These rights, the bench held, are not only for the deceased, but their family members also have a right to perform the last rites in accordance with the religious traditions.
Senior advocate Anand Grover, who appeared for the father of the deceased, contended that religious last rites could not be usurped by the State. He submitted that the last rites require, amongst other things, the family of the deceased seeing the mortal remains of the deceased, offering of a bath to the dead body, recitation of the Ṣalāt al-Janāzah (funeral prayer) by the family in the presence of the mortal remains, and the lowering of the body into their grave, for which exhumation of the dead body is necessary.
“By not allowing the exhumation of the mortal remains and carrying out the ceremony at Wadder Payeen, the petitioner’s fundamental rights under Articles 21 and 25 are violated”, Grover had argued.
Grover had further argued that the performing of the last rites is a healing process for the emotional injury inflicted upon the family by denying it the opportunity to accord a decent burial to its deceased son. Grover had submitted that the petitioner has been supporting the army against militancy in the Kashmir Valley, but now he has been demoralized by the State.
On June 27, a vacation of the Supreme Court directed a division bench of the high court to decide within a week whether the family of the deceased could be allowed to perform religious rites at the Wadder Payeen graveyard where his dead body was buried in the absence of his family members. It also asked the high court division bench to decide on the issue of compensation to the family members, as ordered by a single judge-bench of the high court.
On July 1, a division of the high court refused to allow the exhumation of the petitioner’s son’s dead body, observing that the petitioner gave up the right to exhumation before the Supreme Court. The division bench, however, permitted a maximum of ten family members to perform Fatiha Khawani of the deceased at the Wadder Payeen graveyard. The bench also maintained the five lakh rupees compensation to the family, as ordered by the single judge.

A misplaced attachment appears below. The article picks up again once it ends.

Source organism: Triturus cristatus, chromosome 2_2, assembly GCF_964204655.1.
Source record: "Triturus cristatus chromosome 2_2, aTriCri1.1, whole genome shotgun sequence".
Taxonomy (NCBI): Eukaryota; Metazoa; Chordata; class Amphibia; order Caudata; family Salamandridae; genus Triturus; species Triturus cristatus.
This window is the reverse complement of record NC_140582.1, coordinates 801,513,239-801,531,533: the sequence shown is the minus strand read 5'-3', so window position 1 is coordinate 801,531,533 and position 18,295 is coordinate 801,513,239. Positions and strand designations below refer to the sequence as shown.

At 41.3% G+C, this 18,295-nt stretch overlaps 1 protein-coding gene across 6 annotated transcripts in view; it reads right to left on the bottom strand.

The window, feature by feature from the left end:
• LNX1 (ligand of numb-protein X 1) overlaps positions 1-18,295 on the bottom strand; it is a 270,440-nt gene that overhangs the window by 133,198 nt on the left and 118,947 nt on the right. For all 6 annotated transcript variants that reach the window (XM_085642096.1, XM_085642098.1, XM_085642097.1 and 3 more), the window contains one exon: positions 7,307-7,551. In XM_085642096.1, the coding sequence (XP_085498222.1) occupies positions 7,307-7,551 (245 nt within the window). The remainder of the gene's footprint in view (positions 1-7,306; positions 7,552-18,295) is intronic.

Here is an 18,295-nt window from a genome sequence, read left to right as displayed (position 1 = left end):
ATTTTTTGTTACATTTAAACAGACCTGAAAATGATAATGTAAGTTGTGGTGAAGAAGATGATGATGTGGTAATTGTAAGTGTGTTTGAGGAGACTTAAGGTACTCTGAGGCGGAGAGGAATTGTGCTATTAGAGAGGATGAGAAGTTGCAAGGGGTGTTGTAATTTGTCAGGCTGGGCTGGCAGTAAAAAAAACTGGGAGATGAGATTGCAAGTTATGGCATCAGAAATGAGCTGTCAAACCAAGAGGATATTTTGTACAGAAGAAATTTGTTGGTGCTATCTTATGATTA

Challenging the July 1 order, the petitioner contended before the Supreme Court that the high court’s division bench misconstrued his statement, to conclude that he gave up the right to seek exhumation of his son’s dead body from the grave and perform the last rites in the presence of his son’s mortal remains. He clarified that what he gave up was the exhumation and handing over to his family of his son’s body for transporting the mortal remains to his native place, and perform the last rites there.
“The Respondents had objected to that because of alleged security concerns. The Petitioner nowhere intended, nor did he give up, the right to perform the last rites in the presence of the mortal remains of his deceased son, in accordance with the Islamic law at the Wadder Payeen Graveyard where his son was allegedly buried in the absence of the Petitioner and his family members. Moreover, there cannot be waiver of the Fundamental Rights“, the petition reads.
In May this year, a single judge of the high court directed to exhume the body of the deceased son of the petitioner, holding that the decision of the police not to allow the body of the deceased to be taken away to his native village for last rites was per se arbitrary and fell afoul of Article 14 of the Constitution, besides violating the right to life and liberty guaranteed to a citizen by Article 21 of the Constitution, which includes the right of a citizen to live with human dignity.
Aggrieved with the decision of the single judge, the union territory administration approached the high court’s division bench, contending inter alia that Magrey was a confirmed terrorist, and that exhuming his dead body would set a wrong precedent.